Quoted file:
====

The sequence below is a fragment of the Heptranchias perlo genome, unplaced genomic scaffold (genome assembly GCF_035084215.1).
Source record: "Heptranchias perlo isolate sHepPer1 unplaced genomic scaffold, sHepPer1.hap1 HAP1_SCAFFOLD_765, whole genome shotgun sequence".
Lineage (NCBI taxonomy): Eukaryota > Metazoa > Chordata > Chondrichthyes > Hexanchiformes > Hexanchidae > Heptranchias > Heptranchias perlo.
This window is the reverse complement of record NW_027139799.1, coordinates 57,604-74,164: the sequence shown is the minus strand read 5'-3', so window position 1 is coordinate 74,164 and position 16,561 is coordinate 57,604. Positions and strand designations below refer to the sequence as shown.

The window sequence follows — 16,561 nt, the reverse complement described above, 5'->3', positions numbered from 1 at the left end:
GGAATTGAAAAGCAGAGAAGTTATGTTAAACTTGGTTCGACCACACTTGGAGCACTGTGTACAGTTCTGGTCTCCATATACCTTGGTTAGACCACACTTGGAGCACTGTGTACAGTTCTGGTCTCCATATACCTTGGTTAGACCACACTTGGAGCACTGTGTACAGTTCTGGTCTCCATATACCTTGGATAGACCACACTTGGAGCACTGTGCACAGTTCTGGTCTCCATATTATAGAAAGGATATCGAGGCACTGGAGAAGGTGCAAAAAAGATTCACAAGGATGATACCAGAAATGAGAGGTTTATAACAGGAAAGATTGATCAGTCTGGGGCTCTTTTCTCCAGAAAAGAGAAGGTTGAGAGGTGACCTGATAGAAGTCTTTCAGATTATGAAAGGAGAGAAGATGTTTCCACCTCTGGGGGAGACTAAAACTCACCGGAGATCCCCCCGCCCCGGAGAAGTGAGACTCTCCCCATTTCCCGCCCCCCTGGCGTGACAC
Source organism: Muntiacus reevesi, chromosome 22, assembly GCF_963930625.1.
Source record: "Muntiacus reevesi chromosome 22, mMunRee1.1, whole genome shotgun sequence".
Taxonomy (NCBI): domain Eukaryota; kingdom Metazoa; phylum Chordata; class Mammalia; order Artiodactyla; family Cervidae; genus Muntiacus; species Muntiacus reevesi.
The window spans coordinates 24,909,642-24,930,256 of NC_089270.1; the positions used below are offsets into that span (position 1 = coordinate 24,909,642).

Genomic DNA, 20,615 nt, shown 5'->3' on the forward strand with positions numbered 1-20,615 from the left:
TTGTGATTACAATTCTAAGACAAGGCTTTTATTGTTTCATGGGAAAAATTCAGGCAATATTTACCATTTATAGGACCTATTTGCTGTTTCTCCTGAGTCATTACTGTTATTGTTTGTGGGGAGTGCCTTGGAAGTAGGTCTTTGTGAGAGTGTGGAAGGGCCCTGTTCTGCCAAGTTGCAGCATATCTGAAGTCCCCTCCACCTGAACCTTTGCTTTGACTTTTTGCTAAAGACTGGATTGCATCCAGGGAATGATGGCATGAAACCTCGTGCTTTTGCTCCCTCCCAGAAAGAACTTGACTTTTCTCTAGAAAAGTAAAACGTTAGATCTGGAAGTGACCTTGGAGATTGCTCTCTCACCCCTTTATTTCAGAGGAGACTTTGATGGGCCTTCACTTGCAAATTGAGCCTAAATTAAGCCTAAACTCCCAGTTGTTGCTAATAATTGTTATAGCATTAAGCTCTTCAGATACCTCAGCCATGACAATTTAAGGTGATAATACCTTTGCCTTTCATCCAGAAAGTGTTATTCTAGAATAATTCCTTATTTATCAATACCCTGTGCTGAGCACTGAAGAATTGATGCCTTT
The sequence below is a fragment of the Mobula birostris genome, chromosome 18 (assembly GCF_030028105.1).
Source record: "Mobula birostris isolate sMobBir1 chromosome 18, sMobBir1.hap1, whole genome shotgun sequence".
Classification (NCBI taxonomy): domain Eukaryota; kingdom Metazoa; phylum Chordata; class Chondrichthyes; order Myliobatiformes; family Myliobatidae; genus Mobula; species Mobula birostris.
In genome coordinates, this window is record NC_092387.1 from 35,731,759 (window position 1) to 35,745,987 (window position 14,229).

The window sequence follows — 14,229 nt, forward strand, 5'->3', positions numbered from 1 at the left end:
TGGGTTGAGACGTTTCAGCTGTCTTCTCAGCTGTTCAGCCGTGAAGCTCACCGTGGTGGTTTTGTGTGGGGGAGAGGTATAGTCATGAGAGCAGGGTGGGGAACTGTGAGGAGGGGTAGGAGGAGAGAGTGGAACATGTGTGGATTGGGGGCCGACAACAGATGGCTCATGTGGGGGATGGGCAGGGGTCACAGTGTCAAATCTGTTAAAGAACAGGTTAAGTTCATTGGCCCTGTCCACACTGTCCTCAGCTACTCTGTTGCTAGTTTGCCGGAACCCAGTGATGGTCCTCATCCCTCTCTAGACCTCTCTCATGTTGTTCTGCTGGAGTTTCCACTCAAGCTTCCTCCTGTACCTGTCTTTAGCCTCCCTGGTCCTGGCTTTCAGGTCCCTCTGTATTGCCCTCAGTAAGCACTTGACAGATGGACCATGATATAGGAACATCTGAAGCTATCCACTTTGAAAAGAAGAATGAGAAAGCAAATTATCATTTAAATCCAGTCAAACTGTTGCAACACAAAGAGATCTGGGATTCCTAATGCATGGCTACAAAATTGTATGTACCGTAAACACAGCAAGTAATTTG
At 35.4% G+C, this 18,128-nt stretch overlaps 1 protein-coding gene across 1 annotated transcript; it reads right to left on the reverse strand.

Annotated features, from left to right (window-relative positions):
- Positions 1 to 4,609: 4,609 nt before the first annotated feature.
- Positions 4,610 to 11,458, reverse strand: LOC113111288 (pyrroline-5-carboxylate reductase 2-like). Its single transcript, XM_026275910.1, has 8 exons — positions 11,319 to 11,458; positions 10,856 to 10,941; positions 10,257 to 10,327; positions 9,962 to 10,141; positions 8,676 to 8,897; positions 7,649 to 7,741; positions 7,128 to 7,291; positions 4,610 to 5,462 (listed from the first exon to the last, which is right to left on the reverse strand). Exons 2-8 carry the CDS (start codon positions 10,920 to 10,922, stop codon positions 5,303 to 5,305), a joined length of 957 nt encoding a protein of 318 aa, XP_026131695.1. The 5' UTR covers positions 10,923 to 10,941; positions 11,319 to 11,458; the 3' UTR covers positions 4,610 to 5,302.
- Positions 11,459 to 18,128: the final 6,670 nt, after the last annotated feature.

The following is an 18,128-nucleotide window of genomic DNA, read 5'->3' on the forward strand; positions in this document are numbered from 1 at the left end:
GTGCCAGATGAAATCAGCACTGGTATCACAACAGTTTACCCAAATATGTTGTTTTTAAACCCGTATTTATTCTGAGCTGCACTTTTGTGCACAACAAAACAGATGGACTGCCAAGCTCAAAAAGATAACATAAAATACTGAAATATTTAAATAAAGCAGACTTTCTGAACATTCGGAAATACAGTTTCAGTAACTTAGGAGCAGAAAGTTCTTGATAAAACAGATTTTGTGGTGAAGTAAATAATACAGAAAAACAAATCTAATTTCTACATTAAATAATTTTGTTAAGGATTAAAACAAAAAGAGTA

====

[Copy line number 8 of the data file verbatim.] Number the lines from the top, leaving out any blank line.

Source record: "Muntiacus reevesi chromosome 22, mMunRee1.1, whole genome shotgun sequence".